That the pen is mightier than the sword is the dream of every English major, and also the theme of the Zachary Fernebok’s “Pirate Laureate” series, of which this is the second exemplar. It is also the dream of diplomats and lovers of peace everywhere, although its truth remains undetermined.
In the universe of the Pirate Laureate, however, verse is the determiner of versus, and a good haiku beats a broadsword every time. This is not as startlingly new as it sounds. In ancient Ireland, the poets, known there as satirists, could rhyme an enemy to death, and if they pronounced Firt Feled upon you, your days were numbered.
But things are a little more benign in the modern day pirate ship Chartreuse, where – appropriately for the Valentine’s season – Ruby the Lookout (Bradley Foster Smith) and Opal the Navigator (Megan Reichelt) are canoodling on the poop deck. Pirate Laureate Finn (Matthew McGee) revels in the news that his new poem has been accepted by Poetry Magazine. His lady love, Sandy the Intern (Kaylynn Creighton), having spent the last several nights involuntarily listening to it be composed, is less than thrilled. Captain Grayscale (Matthew Pauli) and First Mate Hue (Farrell Parker) round out the company. They are not romantic partners, but they have established a relationship of trust and – oh, I don’t know, however Captains and First Mates get along.
They are celebrating their triumph (see The Pirate Laureate of Port Town) over that evil dandy, Captain LaReif. But there is a Satan among the Sonnets, and he is Ray del Mar (Carlos Saldana), a poet and pirate and an aspiring – you probably guessed it already – King of the Sea. del Mar’s poetry is mighty: he summons a squid (Natalie Cutcher, as you have, believe me, never seen her) to carry Captain Grayscale away (the squid is mightier than the pen), and armed with the secret curses of the accursed pirate Blackboard, challenges Finn to a rhyming duel.
Finn’s verses make del Mar cry, but del Mar’s verses do worse – they give Finn writer’s block. It is no Firt Feled, but it sure fells Finn. Soon the remaining crew (sans Sandy, who with savvy secretes herself in a barrel) are in the brig. del Mar eventually finds the hidden crew member, and becomes so randy for Sandy that he promises to make her his queen, thus enraging the suddenly fumblemouthed Finn. As time passes, the crew slips over to del Mar’s side, done in by a combination of his poetry, their despair, and the possibility of escape or even betrayal once they are outside the brig.
In the meantime (there is always a meantime, a/k/a a Second act, in stories like this), Captain Grayscale finds himself on an island which is littered by an astonishing number of human skeletons. He has been brought there by the squid, Kalamara, who understands that by eating humans she will become more human herself, which is her objective. (Think of this the next time you order a steak). While there, he runs into his old enemy LeReif (Smith), who he thought dead; and also into his mother (Parker) who he also thought dead.
All right. You know what kind of story this is, don’t you? It’s a children’s story, dressed up with sophisticated adult conceits. You are not to be convinced the story is true, or real; or that the characters are real people – only that they are funny. The story is funny and the actors are funny (and, importantly, look like they’re enjoying themselves), and so everyone does his job. Parker and Smith are obliged to perform two different characters, and do so admirably; Parker, in particular, is pitch-perfect in her personation of a prototypical Jewish mother in the second Act.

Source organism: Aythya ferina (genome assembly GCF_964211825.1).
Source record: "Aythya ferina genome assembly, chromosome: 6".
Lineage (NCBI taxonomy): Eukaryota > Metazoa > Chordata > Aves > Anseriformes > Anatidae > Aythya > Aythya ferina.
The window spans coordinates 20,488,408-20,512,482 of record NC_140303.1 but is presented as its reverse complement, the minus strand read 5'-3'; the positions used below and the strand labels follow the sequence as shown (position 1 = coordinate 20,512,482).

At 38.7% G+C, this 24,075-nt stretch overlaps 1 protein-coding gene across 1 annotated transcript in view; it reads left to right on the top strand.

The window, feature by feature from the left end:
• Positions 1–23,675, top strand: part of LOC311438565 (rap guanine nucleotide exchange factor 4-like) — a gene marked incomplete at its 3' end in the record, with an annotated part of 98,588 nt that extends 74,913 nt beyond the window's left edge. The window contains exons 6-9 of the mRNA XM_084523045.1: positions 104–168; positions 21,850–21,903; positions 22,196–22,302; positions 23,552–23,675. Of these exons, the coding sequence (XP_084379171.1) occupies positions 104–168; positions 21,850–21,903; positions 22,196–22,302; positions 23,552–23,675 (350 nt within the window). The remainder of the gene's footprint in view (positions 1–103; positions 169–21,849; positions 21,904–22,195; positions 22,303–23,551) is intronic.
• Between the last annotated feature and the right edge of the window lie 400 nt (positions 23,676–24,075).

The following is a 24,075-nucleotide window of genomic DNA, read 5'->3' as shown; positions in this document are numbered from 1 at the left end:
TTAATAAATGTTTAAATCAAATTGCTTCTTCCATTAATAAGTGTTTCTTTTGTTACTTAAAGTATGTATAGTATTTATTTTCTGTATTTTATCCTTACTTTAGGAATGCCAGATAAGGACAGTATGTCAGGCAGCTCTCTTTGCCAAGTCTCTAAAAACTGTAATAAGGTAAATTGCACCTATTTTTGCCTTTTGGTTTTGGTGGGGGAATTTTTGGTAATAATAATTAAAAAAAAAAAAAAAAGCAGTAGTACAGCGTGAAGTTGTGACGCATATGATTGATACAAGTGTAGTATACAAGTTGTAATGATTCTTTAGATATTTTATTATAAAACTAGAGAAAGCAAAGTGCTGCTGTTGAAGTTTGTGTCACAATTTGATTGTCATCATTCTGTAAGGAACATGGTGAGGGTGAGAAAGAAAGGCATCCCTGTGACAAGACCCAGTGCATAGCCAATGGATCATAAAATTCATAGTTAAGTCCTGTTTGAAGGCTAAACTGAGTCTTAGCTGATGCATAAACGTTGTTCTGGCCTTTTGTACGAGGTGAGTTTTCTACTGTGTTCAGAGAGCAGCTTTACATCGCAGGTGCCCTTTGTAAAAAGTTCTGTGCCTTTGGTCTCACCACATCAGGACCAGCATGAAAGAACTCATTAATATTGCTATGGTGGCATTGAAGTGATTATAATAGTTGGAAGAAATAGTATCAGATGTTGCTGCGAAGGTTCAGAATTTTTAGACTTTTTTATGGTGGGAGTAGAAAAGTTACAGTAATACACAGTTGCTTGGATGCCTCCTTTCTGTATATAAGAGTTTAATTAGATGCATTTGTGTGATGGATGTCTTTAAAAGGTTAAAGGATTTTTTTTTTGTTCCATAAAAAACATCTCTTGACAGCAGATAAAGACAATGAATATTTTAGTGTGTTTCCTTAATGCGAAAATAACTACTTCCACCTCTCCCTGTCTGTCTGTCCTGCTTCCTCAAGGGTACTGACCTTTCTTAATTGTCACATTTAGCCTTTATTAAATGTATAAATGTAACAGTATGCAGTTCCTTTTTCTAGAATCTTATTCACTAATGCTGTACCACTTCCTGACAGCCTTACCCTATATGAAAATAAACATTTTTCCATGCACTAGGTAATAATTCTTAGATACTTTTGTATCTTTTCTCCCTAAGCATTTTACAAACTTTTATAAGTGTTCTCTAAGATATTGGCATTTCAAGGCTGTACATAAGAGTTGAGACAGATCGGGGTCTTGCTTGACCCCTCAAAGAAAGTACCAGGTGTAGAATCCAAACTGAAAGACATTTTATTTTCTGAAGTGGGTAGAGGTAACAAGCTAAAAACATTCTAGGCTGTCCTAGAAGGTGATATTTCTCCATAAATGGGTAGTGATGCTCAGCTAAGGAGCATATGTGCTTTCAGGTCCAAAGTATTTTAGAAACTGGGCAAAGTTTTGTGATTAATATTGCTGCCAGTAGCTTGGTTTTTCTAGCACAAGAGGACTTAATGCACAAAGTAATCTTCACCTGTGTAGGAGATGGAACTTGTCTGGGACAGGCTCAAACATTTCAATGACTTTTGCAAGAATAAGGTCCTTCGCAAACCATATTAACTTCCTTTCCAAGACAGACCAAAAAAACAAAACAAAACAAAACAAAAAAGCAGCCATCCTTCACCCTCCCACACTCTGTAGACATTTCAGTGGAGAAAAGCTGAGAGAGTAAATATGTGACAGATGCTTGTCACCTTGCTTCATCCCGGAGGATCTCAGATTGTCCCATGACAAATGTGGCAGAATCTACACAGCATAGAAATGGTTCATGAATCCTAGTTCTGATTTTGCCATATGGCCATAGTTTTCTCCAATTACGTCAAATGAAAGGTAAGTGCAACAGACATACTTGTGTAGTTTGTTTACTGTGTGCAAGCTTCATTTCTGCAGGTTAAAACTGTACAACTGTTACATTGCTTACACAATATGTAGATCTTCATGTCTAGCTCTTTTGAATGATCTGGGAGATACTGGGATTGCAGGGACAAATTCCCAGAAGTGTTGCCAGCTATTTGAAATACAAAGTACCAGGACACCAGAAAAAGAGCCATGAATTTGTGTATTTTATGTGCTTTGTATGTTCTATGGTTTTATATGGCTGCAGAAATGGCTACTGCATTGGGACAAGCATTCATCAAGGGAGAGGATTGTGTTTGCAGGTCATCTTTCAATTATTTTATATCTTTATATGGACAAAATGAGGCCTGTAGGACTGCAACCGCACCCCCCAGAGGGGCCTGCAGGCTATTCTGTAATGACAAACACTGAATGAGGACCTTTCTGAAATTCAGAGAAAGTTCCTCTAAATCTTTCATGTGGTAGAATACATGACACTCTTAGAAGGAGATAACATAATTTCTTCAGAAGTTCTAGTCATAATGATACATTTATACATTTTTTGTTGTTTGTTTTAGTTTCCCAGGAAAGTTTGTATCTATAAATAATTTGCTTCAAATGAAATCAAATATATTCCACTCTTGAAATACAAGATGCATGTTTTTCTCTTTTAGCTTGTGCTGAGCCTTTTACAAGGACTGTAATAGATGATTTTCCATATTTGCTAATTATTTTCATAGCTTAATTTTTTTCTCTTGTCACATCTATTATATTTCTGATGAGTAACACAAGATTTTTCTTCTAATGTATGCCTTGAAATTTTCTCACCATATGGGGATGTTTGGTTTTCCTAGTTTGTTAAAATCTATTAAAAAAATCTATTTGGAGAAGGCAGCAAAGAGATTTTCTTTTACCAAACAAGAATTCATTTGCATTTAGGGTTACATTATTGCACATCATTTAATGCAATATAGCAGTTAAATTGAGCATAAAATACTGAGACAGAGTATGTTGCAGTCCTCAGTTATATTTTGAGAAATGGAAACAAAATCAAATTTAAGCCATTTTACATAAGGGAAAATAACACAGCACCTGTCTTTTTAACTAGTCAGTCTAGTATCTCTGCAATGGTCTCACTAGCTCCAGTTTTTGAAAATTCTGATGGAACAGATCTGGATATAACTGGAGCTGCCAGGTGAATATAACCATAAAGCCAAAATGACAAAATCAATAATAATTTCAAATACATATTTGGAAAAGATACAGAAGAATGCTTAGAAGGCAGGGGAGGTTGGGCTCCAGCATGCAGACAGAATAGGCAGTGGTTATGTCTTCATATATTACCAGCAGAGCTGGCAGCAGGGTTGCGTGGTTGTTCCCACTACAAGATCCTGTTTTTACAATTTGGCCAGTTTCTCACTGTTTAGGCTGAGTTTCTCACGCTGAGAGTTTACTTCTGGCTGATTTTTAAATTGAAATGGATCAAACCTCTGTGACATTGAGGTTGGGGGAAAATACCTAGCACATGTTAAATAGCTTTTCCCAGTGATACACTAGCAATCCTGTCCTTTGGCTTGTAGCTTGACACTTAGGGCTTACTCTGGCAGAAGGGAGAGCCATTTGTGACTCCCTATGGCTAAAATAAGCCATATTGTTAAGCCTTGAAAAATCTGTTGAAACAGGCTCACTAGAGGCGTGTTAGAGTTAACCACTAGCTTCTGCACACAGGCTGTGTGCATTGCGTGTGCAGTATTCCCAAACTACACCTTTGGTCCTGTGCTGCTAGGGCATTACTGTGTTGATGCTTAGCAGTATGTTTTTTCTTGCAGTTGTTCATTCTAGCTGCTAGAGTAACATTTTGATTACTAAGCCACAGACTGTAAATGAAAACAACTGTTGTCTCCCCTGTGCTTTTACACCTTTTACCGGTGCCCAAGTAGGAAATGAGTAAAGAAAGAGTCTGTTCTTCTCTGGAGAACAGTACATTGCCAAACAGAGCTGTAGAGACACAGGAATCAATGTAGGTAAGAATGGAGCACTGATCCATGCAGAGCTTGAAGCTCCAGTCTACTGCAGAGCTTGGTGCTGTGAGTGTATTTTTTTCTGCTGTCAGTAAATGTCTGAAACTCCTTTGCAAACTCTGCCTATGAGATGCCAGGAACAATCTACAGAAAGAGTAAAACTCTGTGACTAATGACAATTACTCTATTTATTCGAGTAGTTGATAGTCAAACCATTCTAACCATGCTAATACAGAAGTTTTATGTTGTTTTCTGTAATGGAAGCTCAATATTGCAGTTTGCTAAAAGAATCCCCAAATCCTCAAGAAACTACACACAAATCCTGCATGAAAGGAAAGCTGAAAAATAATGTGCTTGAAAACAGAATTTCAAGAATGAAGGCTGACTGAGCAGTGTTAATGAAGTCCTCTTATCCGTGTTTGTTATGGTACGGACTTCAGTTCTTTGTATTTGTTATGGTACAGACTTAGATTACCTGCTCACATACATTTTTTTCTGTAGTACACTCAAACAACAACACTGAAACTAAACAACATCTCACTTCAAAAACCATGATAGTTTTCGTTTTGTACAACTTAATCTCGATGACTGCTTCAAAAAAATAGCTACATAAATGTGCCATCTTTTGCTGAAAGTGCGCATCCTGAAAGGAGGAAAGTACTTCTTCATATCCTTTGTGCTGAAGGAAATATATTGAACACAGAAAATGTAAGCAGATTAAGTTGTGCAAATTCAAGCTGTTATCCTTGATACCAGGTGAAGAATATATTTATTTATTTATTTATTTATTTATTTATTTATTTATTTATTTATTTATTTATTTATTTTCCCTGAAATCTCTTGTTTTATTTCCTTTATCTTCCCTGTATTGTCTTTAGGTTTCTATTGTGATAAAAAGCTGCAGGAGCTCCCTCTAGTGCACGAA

I also liked Saldana and Cutcher, the two obvious villains of the piece. Fernebok writes some complexities into their characters, and both actors develop them nicely. del Mar is really a powerful wretch, but he has a playful side which, in Salada’s hands, doesn’t become malevolent. And if you can imagine a man-eating squid who is a little sympathetic, then you have Cutcher’s Kalamara.
THE PIRATE LAUREATE AND THE KING OF THE SEA
Feb 12 – March 1
Flying V Theatre at
The Writer’s Center
4508 Walsh Street
Bethesda, MD 20815
2 hours, 30 minutes with 1 intermission and a brief pause
Thursdays thru Sundays
Tickets or call 301 634.2270
That poetry has replaced violence as a mediator of conflict seems a pretty thin concept to build a series around, but so far Fernebok has done a good job. He obviously has storytelling chops, and he uses them to advantage throughout this production. There is a lot going on in this story, and the poetry device is used strategically, and to good effect. Director Jason Schlafstein moves things along at a nice clip, and Jos. B. Musumeci, Jr. creates two fine sets. Props, too, to props designer Andrea “Dre” Moore.
You might think – or, at least, I might think – that a show so carefree would end with a punch line. It doesn’t, though. Instead, the penultimate scene (the final scene is a brief enticement for episode three) concludes with a dirge, nicely sung by the whole cast and surprisingly moving. It serves to show that even in a land of fantasy and child’s play, there are always occasions of sadness, and for feeling grief.
The Pirate Laureate and the King of the Sea by Zachary Fernebok (who also, assisted by Brittany Graham, did the costume design) . directed by Jason Schlafstein, assisted by Daniel Mori, with Doug Wilder serving as associate director . Featuring Kaylynn Creighton, Natalie Cutcher, Matthew Pauli, Matthew McGee, Farrell Parker, Carlos Saldana, Megan Reichelt and Bradley Foster Smith. Scenic design by Jos. B. Musumeci Jr., scenic charge by Britney Mongold . Sound design: Neil McFadden . Lighting design: Kristin A. Thompson . Technical director: Michael Salmi, assisted by Andrew Berry . Fight choreography: Jonathan Ezra Rubin . Stage manager: Allie Herman, assisted by Sam Game . Produced by Flying V Theatre . Reviewed by Tim Treanor.